Rejection sucks. There is just no way around it. However, I must say, the bright side is actually getting an interview in the first place. There has got to be some badge of honor for having a great resume and/or cover letter that makes someone think, “Hey, I’d like to bring this candidate in for some facetime.” Still, having had 4 interviews and the resulting non offers over the course of 2-3 months was a big blow. This doesn’t even include the other dozens of rejection e-mails and, perhaps even worse, the non-response from other companies I had applied to.I fear and loathe failure. Every type of rejection feels like another stab in the heart. For a while, it seemed like friends or acquaintances who were looking for jobs each finally landed a permanent position. Every time it happened, I thought, “I’m next!” as if we were standing in line at the DMV. But as the time passed, my hope started to fade.

  • Increased Rejections = Improved Resumes
    Despite the pain of rejection, there was a bright side (I suppose). Each time I applied, I would review my resume and make tweaks. Sometimes I would just have this “Aha!” moment, such as using a stronger word or remembering some other accomplishment that I had not thought of before.Even though re-looking at my resume for the umpteenth time felt like looking at my face in the mirror after having a hangover, I know changes had to be made. Every. Single. Time. It’s definitely time-consuming and gut-wrenching, but it has to be done.

Maybe the tweaks didn’t lead to offers left and right, but I sure felt better inside. It meant that I was not giving up, even though it would have seemed easier to do so.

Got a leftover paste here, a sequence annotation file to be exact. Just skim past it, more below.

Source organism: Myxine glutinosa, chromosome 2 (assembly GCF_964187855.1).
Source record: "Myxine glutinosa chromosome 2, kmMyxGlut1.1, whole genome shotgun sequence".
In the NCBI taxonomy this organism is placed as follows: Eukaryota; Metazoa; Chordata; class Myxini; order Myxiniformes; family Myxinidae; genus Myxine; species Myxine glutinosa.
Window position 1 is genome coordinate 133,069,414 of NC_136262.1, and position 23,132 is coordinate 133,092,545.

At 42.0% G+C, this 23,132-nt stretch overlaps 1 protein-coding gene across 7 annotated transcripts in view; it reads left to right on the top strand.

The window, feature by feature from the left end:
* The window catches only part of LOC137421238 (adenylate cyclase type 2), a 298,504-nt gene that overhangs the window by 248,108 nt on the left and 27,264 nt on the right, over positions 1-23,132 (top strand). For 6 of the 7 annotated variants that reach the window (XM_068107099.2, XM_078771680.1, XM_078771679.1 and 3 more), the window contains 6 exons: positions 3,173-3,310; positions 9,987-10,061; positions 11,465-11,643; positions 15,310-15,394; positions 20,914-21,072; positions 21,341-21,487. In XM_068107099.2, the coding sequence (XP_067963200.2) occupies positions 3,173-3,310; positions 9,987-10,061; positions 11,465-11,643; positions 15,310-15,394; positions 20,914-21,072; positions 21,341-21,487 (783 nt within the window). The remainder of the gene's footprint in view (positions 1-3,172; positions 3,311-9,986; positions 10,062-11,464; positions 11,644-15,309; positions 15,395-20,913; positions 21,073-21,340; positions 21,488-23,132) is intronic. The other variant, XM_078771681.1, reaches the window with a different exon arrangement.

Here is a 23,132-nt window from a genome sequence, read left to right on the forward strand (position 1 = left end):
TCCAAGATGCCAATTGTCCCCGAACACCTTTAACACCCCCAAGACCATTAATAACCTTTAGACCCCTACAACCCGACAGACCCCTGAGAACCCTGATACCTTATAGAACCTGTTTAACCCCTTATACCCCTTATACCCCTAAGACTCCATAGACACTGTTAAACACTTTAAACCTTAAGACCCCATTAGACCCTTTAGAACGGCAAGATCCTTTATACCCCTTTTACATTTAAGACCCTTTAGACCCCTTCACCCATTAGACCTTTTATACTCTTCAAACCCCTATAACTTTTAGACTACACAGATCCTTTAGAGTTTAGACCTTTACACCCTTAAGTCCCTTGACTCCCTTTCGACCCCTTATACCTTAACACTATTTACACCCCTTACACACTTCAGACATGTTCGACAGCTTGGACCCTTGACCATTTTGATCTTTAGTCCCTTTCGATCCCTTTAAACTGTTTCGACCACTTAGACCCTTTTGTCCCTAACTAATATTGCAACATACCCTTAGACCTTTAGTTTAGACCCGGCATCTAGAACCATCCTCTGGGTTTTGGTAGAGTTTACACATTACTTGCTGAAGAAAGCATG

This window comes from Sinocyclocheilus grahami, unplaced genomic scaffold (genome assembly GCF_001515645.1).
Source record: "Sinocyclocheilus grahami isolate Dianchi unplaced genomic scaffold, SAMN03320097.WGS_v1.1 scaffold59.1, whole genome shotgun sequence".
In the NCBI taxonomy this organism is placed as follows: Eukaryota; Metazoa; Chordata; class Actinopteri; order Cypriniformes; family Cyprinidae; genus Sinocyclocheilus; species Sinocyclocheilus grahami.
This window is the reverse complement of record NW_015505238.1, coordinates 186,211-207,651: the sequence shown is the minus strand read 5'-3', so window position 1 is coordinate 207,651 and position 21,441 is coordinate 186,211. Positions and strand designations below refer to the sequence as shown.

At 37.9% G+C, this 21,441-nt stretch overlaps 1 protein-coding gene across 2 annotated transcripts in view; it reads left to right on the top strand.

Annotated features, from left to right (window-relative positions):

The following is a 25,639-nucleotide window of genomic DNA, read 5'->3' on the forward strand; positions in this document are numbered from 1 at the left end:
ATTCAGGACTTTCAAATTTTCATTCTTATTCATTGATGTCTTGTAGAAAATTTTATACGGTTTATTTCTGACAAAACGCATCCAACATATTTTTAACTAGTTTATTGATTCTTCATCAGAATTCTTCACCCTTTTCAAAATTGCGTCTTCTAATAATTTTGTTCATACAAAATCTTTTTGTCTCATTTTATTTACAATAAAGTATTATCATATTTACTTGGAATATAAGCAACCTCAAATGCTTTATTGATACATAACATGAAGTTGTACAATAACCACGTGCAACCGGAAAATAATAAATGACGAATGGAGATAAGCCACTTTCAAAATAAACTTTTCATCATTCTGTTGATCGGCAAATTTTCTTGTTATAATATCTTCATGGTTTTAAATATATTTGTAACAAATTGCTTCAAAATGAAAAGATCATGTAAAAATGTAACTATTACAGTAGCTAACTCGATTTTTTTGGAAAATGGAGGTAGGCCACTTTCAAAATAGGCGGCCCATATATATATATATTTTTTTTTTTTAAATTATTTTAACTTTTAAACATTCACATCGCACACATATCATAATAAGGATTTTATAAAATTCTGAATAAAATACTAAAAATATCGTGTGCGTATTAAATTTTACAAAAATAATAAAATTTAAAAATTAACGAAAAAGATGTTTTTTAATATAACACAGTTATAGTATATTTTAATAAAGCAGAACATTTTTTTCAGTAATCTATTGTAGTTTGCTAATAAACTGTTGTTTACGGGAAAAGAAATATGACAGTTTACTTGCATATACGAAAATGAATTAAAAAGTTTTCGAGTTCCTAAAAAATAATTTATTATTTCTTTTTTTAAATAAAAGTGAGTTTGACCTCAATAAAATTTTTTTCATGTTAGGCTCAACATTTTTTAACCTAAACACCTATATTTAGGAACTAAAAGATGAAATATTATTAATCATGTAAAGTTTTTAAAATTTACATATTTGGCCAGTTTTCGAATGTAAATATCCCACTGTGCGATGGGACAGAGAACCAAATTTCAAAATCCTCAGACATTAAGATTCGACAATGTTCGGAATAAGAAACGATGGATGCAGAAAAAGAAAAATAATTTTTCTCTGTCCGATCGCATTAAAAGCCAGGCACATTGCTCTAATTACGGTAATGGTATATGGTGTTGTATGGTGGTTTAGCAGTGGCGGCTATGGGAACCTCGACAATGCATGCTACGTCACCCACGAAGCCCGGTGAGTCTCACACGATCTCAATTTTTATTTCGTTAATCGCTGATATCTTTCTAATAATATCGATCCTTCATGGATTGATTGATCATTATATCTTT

So, here I am, approximately 3.5 months since I have had a permanent position. My former co-worker tipped me off to an opening at the company’s Seattle office. I had looked everywhere but at my old company. Why? There was no opening at the time I had arrived, so I figured there wouldn’t be one in the near future.

Although the position a step down from what I used to do, I decided to go for it. Moving to Seattle was a time for me to refresh and renew. I want to try new things instead of rejecting them without even trying. This was probably one of my mistakes from before. I wanted to continue moving up and up. But in doing so, I probably missed out on opportunities — to meet new people, attain new skills, and simply have the experience.

For instance, the work I do at Intrigue Chocolate Co. is pretty basic — I apply labels to truffles and truffle bars. It seems simple enough. However, I learned there is a bit of marketing to the technique. As one of the co-owners described it to me (I’m paraphrasing here), “unwrapping a truffle should be an experience” for the consumer. In addition, I’ve learned about proper food preparation and handling. I have never worked in a kitchen before. So, I’m pretty fascinated by the things I don’t know from years sitting in front of a computer.

Anyway, two weeks after my interview, I received an offer. Then a few minutes after that, I was contacted by a hiring manager for a different job at a different company that I had applied for. This job is a stepping stone to my preferred (or should I say next) career path. I am not sure if I will get it or not, but the thought of having 2 offers on the table astounds me. It would definitely be a first.

I didn’t know how long my job search would last, but one thing is for sure – I was going to try hard and not give up (though I did take a month-long break).

My advice is (though it’s hypocritical to type this since I don’t listen to it myself is) to never give up. Take a break if you have to, cry if you need to, or find a shoulder to lean on. I also read a lot of career articles and only took to heart the ones I felt comfortable with. Everyone is different. Now go out there and put your best face and foot forward!